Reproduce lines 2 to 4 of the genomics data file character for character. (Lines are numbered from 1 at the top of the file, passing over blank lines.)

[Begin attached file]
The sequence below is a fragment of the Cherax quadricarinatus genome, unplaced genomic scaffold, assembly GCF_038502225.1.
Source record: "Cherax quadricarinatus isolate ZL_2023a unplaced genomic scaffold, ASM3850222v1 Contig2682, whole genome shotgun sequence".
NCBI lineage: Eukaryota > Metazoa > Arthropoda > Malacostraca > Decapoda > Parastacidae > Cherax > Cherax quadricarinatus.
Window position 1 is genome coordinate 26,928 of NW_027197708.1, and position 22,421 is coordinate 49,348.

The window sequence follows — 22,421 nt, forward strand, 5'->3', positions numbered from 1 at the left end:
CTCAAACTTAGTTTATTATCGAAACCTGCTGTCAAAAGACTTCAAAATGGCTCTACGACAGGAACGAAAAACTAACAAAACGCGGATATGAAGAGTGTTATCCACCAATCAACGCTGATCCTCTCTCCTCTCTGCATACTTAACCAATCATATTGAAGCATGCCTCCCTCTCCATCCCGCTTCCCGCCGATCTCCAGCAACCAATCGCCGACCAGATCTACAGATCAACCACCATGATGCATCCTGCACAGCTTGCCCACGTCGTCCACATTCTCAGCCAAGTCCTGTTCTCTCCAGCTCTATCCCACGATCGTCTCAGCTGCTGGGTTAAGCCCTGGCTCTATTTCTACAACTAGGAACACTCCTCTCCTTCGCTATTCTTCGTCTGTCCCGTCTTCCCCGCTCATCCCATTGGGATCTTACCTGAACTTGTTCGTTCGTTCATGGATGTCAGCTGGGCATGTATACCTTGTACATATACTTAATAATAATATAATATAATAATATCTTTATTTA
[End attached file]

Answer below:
Source record: "Cherax quadricarinatus isolate ZL_2023a unplaced genomic scaffold, ASM3850222v1 Contig2682, whole genome shotgun sequence".
NCBI lineage: Eukaryota > Metazoa > Arthropoda > Malacostraca > Decapoda > Parastacidae > Cherax > Cherax quadricarinatus.
Window position 1 is genome coordinate 26,928 of NW_027197708.1, and position 22,421 is coordinate 49,348.